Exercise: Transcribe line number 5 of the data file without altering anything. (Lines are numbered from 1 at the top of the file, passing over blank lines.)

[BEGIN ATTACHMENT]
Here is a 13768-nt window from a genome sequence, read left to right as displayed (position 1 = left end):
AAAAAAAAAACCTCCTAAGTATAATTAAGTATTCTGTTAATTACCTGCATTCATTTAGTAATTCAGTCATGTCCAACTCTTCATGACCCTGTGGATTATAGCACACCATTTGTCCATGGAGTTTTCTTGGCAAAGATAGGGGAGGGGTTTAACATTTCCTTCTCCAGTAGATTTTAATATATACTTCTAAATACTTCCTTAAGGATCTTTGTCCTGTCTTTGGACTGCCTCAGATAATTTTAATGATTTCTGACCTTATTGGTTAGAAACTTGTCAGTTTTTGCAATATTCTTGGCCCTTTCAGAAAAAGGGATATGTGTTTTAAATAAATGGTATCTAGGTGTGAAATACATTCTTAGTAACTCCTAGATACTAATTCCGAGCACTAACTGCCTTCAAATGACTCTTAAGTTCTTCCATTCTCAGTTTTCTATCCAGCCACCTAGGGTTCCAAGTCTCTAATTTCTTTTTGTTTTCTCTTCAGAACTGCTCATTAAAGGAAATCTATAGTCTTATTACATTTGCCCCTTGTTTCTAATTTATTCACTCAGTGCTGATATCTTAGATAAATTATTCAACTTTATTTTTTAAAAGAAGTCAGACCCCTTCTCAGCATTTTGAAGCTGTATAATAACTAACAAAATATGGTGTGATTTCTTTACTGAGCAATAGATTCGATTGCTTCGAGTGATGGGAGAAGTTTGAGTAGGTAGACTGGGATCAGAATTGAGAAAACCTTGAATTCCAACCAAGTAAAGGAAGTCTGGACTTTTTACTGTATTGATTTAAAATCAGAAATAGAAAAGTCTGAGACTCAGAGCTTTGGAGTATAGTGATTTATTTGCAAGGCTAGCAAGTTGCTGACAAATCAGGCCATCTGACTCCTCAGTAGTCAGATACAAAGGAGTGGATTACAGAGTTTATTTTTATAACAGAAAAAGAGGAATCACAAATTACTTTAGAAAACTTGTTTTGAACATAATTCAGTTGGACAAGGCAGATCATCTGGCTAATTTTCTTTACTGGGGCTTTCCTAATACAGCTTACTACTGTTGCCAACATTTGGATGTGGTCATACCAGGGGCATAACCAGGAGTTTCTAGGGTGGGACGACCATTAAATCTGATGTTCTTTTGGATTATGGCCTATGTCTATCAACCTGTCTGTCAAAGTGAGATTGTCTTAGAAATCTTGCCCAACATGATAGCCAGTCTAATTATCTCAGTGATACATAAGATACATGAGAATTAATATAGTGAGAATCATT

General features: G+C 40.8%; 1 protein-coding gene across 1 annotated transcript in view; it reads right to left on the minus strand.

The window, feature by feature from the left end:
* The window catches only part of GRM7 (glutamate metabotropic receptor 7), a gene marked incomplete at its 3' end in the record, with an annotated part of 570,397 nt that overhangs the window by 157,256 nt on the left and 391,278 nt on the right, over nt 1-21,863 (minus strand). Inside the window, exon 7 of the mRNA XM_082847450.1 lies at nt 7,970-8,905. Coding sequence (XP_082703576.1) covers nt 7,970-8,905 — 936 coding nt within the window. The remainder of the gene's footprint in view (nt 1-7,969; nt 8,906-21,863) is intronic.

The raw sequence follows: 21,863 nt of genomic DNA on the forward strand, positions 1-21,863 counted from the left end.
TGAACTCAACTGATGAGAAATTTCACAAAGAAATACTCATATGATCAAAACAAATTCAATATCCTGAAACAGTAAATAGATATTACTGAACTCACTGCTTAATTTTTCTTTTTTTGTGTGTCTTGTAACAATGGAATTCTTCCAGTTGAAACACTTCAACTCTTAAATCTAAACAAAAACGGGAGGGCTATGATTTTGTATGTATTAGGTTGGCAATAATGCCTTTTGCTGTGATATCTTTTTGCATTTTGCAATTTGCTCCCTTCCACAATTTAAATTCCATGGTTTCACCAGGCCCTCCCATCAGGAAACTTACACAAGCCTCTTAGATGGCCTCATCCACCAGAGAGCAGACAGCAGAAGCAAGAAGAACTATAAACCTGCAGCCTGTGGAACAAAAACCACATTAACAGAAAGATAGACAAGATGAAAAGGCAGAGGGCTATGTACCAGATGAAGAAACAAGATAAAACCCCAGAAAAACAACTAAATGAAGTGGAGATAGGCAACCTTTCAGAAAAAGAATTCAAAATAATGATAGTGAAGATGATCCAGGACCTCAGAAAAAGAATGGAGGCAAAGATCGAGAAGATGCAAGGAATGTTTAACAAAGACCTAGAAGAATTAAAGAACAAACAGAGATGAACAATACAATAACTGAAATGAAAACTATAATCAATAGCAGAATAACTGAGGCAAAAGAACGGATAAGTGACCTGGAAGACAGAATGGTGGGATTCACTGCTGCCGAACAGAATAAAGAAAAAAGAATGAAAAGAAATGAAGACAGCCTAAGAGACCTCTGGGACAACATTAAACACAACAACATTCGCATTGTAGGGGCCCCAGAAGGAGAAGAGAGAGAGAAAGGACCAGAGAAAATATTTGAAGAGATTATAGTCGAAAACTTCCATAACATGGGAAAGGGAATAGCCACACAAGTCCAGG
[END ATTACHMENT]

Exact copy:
* The window catches only part of GRM7 (glutamate metabotropic receptor 7), a gene marked incomplete at its 3' end in the record, with an annotated part of 570,397 nt that overhangs the window by 157,256 nt on the left and 391,278 nt on the right, over nt 1-21,863 (minus strand). Inside the window, exon 7 of the mRNA XM_082847450.1 lies at nt 7,970-8,905. Coding sequence (XP_082703576.1) covers nt 7,970-8,905 — 936 coding nt within the window. The remainder of the gene's footprint in view (nt 1-7,969; nt 8,906-21,863) is intronic.